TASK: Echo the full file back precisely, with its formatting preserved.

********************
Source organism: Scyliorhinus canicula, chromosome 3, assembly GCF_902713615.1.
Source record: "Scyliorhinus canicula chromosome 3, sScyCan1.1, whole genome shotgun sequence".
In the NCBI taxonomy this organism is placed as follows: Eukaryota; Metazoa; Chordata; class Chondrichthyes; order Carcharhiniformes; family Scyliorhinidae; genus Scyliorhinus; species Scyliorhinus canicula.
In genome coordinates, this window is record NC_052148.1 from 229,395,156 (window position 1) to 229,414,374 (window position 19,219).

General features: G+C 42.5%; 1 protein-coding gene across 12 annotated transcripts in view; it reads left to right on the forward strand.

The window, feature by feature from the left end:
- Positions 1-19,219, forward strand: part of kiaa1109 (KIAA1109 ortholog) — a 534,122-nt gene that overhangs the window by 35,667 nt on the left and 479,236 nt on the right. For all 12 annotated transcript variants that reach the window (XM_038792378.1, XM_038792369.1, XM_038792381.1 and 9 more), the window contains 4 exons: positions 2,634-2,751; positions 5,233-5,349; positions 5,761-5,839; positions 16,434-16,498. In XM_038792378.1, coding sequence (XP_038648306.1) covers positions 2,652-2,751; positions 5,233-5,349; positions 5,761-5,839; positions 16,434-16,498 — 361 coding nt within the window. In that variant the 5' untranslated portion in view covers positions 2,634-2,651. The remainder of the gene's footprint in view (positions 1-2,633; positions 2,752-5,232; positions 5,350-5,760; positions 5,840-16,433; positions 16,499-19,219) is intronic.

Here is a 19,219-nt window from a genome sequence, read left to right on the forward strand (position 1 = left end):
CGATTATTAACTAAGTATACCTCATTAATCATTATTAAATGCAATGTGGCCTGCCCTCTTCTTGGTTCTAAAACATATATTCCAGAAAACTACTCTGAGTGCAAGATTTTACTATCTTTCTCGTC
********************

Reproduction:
Source organism: Scyliorhinus canicula, chromosome 3, assembly GCF_902713615.1.
Source record: "Scyliorhinus canicula chromosome 3, sScyCan1.1, whole genome shotgun sequence".
In the NCBI taxonomy this organism is placed as follows: Eukaryota; Metazoa; Chordata; class Chondrichthyes; order Carcharhiniformes; family Scyliorhinidae; genus Scyliorhinus; species Scyliorhinus canicula.
In genome coordinates, this window is record NC_052148.1 from 229,395,156 (window position 1) to 229,414,374 (window position 19,219).

General features: G+C 42.5%; 1 protein-coding gene across 12 annotated transcripts in view; it reads left to right on the forward strand.

The window, feature by feature from the left end:
- Positions 1-19,219, forward strand: part of kiaa1109 (KIAA1109 ortholog) — a 534,122-nt gene that overhangs the window by 35,667 nt on the left and 479,236 nt on the right. For all 12 annotated transcript variants that reach the window (XM_038792378.1, XM_038792369.1, XM_038792381.1 and 9 more), the window contains 4 exons: positions 2,634-2,751; positions 5,233-5,349; positions 5,761-5,839; positions 16,434-16,498. In XM_038792378.1, coding sequence (XP_038648306.1) covers positions 2,652-2,751; positions 5,233-5,349; positions 5,761-5,839; positions 16,434-16,498 — 361 coding nt within the window. In that variant the 5' untranslated portion in view covers positions 2,634-2,651. The remainder of the gene's footprint in view (positions 1-2,633; positions 2,752-5,232; positions 5,350-5,760; positions 5,840-16,433; positions 16,499-19,219) is intronic.

Here is a 19,219-nt window from a genome sequence, read left to right on the forward strand (position 1 = left end):
CGATTATTAACTAAGTATACCTCATTAATCATTATTAAATGCAATGTGGCCTGCCCTCTTCTTGGTTCTAAAACATATATTCCAGAAAACTACTCTGAGTGCAAGATTTTACTATCTTTCTCGTC